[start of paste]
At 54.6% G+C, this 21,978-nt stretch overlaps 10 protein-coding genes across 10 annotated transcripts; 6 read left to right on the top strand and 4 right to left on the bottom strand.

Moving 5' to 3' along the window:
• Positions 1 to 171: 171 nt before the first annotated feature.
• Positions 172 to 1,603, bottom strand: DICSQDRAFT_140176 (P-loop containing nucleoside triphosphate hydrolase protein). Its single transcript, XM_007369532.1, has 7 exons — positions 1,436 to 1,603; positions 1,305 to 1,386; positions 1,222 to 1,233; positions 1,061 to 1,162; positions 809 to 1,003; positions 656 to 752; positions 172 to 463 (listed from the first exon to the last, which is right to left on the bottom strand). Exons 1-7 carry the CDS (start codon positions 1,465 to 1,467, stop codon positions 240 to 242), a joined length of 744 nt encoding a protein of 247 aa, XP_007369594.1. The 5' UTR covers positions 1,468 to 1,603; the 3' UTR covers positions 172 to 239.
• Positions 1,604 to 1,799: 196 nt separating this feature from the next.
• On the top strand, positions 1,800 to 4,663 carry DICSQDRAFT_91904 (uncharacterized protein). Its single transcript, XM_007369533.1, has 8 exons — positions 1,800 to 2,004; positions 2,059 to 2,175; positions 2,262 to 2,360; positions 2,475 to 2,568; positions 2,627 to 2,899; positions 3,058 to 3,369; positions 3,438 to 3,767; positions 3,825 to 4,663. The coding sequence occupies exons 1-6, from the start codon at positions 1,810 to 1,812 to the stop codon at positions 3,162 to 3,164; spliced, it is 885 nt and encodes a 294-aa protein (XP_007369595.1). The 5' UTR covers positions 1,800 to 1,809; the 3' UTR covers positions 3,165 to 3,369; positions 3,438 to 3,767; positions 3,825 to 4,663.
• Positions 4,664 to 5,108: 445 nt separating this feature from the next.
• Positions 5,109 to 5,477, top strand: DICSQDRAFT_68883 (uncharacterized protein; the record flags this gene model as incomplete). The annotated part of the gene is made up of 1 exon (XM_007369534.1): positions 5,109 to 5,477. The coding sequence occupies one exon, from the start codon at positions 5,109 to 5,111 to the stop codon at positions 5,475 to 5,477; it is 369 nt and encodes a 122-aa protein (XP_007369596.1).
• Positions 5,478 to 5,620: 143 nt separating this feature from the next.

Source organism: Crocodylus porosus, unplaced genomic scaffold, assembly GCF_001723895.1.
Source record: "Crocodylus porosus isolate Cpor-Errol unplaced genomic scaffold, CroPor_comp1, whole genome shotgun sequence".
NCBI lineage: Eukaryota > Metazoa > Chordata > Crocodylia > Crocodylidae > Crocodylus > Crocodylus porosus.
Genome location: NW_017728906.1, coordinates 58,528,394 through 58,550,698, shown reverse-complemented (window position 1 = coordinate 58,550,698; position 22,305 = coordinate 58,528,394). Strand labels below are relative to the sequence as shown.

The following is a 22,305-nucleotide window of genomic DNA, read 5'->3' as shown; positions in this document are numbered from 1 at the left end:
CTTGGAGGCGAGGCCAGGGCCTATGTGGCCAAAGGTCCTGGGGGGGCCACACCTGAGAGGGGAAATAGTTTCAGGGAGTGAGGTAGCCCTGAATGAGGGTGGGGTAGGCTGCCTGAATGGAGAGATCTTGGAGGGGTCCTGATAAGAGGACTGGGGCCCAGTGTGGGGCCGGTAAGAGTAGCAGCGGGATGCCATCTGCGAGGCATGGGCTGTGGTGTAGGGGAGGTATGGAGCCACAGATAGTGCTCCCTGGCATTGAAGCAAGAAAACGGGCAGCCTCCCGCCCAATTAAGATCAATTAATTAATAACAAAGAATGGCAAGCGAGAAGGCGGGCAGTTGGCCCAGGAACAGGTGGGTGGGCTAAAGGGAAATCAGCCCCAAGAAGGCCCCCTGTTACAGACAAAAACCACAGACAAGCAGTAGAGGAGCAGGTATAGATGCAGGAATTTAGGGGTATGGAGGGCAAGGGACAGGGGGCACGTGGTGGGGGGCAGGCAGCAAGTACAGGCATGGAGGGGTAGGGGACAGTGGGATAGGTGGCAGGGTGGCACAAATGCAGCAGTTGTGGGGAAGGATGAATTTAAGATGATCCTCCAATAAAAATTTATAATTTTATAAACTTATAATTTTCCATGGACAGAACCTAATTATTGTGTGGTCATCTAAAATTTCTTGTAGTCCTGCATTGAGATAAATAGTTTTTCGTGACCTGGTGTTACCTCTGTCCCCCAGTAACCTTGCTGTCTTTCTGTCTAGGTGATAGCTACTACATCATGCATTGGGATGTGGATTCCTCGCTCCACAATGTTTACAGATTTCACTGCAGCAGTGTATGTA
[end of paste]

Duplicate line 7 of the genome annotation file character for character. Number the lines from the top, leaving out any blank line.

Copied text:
• Positions 4,664 to 5,108: 445 nt separating this feature from the next.